Q: Jerry Angelo’s comments notwithstanding, do you think the Bears would consider moving Mike Brown to nickel back? The coaches have repeatedly stressed that nickel requires better command of the defense and more physical, almost linebacker-like, play than the other DB positions. Those characteristics would seem to fit Brown’s remaining strengths. Playing nickel would also address injury concerns by reducing his reps, and Danieal Manning could move back to safety, where he seems most comfortable. It’d be a shame to lose a player like Brown when he clearly wants to continue playing in Chicago.

Dan T., Ingleside

A: We’ll get a better idea about Brown’s future in the coming weeks, but at this point it would have to be a mild surprise if he returns. Brown’s skills best suit him to be an in-the-box safety at this point. Asking him to play nickel would expose him in coverage more than you would like. Brown got better when he was moved from free to strong safety during the middle of the season. That’s not a role that would fit him or the team well. Last season, it looked like Manning was most comfortable in the nickel. The Bears need to pick a spot and leave him there. If they move him back to safety, fine, they have to leave him there. Part of the problem, a big part of it, is they have not been able to decide what they want to do with him. He was playing with confidence in the nickel role until he was moved to safety for the final game at Houston. What happened? He blew coverage on a long play to Andre Johnson. We saw that play happen in Super Bowl XLI. Let him find a spot and grow some roots.

Q: Last season I heard Josh Beekman was being groomed as Olin Kruetz’s replacement at center before being thrown into the starting lineup at guard. Will he stay at guard where he did just OK or are they planning on moving him back to being the backup center and moving someone else to left guard?

Rick W., California

A: I don’t know if Beekman was being groomed as Kreutz’s replacement or if he was being groomed as the backup center. If the Bears and Kreutz have any luck, he’ll be in place for several more seasons. Beekman’s status at left guard is dependent on what the club does in free agency and the draft. John St. Clair would have been in the mix there if he was moved off of left tackle. That didn’t happen. He’s an unrestricted free agent and has expressed a desire to return, but first and foremost he wants the opportunity to be a starter and get the starter money that comes along with that. If St. Clair doesn’t get a good opportunity elsewhere, that would certainly increase the possibility of him returning. Beekman wasn’t spectacular in his first season starting but held up. At some point, the Bears need to draft another young guard. We’ll see where this one heads.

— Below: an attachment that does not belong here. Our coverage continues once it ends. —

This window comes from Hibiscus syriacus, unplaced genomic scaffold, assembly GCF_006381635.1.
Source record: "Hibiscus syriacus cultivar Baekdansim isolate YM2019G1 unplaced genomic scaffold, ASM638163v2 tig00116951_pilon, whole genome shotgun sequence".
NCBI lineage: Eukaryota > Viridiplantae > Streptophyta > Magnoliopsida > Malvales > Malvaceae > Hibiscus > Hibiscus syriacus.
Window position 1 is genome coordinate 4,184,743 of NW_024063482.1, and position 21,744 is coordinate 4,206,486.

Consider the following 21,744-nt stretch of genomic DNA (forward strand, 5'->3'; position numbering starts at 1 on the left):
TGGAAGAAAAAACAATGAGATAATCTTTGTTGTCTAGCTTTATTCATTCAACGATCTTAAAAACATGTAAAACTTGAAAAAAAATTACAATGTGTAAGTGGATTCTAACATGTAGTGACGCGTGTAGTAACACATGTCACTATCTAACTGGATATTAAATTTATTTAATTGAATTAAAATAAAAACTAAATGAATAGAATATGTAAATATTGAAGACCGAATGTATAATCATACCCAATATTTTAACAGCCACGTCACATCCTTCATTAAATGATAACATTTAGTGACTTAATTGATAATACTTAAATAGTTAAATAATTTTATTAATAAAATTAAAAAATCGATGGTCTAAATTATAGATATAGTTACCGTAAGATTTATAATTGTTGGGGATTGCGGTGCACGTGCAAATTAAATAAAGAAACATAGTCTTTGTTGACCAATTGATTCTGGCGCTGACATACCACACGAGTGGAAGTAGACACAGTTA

Q: Will Brandon Lloyd return to the Bears?

Raymond P., Parts Unknown

A: I don’t think so. Lloyd, the college standout for offensive coordinator Ron Turner at Illinois, saw his season fall apart after a mild knee sprain knocked him out in late September. He made 15 of his 26 receptions in the first four weeks and when he took five weeks off to heal when the injury was expected to sideline him two to four weeks, Lloyd got an extra week he wasn’t expecting Nov. 9 against Tennessee as Lovie Smith sent him a message. Lloyd has shown acrobatic ability throughout his career but more striking has been the wild inconsistency he’s also shown at every stop he’s made. Even if Turner is still in his corner, it would be a surprise for him to return. At some point, chances run out for guys like this.

Thanks for all the questions. Fire some in and we’ll visit the mailbag again Wednesday. As always, thanks for reading.